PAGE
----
The head of the world's top climate scientists said he was stunned at the trillion-dollar cheques that had been signed to ease the banking crisis when funding for poverty and global warming was scrutinised or denied.
In an interview on the sidelines of the United Nations climate talks, Rajendra Pachauri, chairman of the Nobel-winning Inter-governmental Panel on Climate Change, said he was both astonished and dismayed at the imbalance.
"It seems very strange what has happened in the past two or three months," he said. "It defies any kind of logic if you look at the type of money that the world has spent on these bailouts, $2,7-trillion (about R27-trillion) is the estimate, and it's been done so quickly and without questioning."
Pachauri recalled that, when the Millennium Development Goals for attacking poverty and sickness were being drawn up, a panel chaired by Ernesto Zedillo, the former president of Mexico, suggested "a fairly modest estimate" of $50-billion a year in help for poor countries.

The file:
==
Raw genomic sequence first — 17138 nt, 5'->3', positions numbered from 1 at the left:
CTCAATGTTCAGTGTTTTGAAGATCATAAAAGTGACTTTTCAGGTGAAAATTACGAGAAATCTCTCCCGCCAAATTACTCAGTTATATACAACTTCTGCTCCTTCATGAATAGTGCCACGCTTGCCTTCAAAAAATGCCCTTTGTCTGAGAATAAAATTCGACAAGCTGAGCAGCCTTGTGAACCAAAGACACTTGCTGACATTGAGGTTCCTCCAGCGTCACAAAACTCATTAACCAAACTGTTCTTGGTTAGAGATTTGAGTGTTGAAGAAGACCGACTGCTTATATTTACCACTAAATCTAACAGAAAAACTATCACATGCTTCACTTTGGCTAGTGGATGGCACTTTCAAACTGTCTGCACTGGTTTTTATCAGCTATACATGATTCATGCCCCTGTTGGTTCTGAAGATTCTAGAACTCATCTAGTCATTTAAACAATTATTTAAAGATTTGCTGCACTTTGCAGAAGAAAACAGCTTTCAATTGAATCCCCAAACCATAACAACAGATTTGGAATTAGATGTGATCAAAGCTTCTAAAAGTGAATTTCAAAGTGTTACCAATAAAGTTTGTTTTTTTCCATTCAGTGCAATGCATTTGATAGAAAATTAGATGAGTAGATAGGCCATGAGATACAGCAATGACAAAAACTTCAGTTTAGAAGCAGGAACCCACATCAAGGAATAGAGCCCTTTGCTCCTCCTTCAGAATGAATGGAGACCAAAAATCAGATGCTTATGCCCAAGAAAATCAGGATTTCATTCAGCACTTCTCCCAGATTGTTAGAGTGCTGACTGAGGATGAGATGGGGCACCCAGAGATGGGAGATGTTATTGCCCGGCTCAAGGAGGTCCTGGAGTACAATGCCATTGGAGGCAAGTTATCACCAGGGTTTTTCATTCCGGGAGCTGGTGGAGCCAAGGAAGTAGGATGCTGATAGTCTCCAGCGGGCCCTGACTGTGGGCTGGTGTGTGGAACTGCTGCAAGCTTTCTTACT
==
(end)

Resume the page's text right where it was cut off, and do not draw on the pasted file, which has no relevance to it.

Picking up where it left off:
"But everyone scoffed at it. Nobody did a damn thing," Pachauri said.
"(Yet) here, you've got agencies, you've got organisations that are not only responsible for their own failure, but the failure of the entire economic system, and they get cheques worth $2,7-trillion. I find this amazing ... What can you say, what can you do?"
Pachauri suggested that this two-sided story illustrated a "distortion" in the economic system. Carbon emissions - the fossil-fuel pollution that stokes climate change - were another example where the true cost of using or abusing natural resources was not factored in to calculations, he said.
"Once the dust settles and we know the direction the world is going to move in, I think there will be a very deep and major reappraisal of the way we've been growing economically," Pachauri said. - Sapa-AFP
This article was originally published on page 4 of The Cape Times on December 03, 2008 EMAIL STORY EASY PRINT SEARCH NEWSLETTER Search Cape Argus: login | subscribe Say what?
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